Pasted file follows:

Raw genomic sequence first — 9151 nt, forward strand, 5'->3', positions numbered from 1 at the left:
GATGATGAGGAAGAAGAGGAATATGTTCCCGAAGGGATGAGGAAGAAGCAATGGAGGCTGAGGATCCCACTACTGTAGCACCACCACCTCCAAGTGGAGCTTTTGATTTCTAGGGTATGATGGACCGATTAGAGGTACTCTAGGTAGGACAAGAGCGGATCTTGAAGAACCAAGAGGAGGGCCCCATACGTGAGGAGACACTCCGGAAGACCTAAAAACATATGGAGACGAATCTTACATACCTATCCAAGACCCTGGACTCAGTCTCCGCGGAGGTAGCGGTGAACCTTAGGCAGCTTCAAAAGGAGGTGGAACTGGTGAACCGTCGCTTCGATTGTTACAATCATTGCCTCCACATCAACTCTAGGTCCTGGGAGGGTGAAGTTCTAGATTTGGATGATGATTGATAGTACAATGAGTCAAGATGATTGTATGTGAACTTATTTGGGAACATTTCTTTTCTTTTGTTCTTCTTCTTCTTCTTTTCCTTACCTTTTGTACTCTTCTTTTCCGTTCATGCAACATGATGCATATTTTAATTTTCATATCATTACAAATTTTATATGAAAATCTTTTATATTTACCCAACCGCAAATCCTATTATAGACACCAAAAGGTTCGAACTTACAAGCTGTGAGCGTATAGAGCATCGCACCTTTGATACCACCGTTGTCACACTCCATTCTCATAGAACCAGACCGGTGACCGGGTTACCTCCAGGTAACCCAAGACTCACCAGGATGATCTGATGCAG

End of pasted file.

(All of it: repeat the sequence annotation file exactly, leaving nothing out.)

Raw genomic sequence first — 9151 nt, forward strand, 5'->3', positions numbered from 1 at the left:
GATGATGAGGAAGAAGAGGAATATGTTCCCGAAGGGATGAGGAAGAAGCAATGGAGGCTGAGGATCCCACTACTGTAGCACCACCACCTCCAAGTGGAGCTTTTGATTTCTAGGGTATGATGGACCGATTAGAGGTACTCTAGGTAGGACAAGAGCGGATCTTGAAGAACCAAGAGGAGGGCCCCATACGTGAGGAGACACTCCGGAAGACCTAAAAACATATGGAGACGAATCTTACATACCTATCCAAGACCCTGGACTCAGTCTCCGCGGAGGTAGCGGTGAACCTTAGGCAGCTTCAAAAGGAGGTGGAACTGGTGAACCGTCGCTTCGATTGTTACAATCATTGCCTCCACATCAACTCTAGGTCCTGGGAGGGTGAAGTTCTAGATTTGGATGATGATTGATAGTACAATGAGTCAAGATGATTGTATGTGAACTTATTTGGGAACATTTCTTTTCTTTTGTTCTTCTTCTTCTTCTTTTCCTTACCTTTTGTACTCTTCTTTTCCGTTCATGCAACATGATGCATATTTTAATTTTCATATCATTACAAATTTTATATGAAAATCTTTTATATTTACCCAACCGCAAATCCTATTATAGACACCAAAAGGTTCGAACTTACAAGCTGTGAGCGTATAGAGCATCGCACCTTTGATACCACCGTTGTCACACTCCATTCTCATAGAACCAGACCGGTGACCGGGTTACCTCCAGGTAACCCAAGACTCACCAGGATGATCTGATGCAG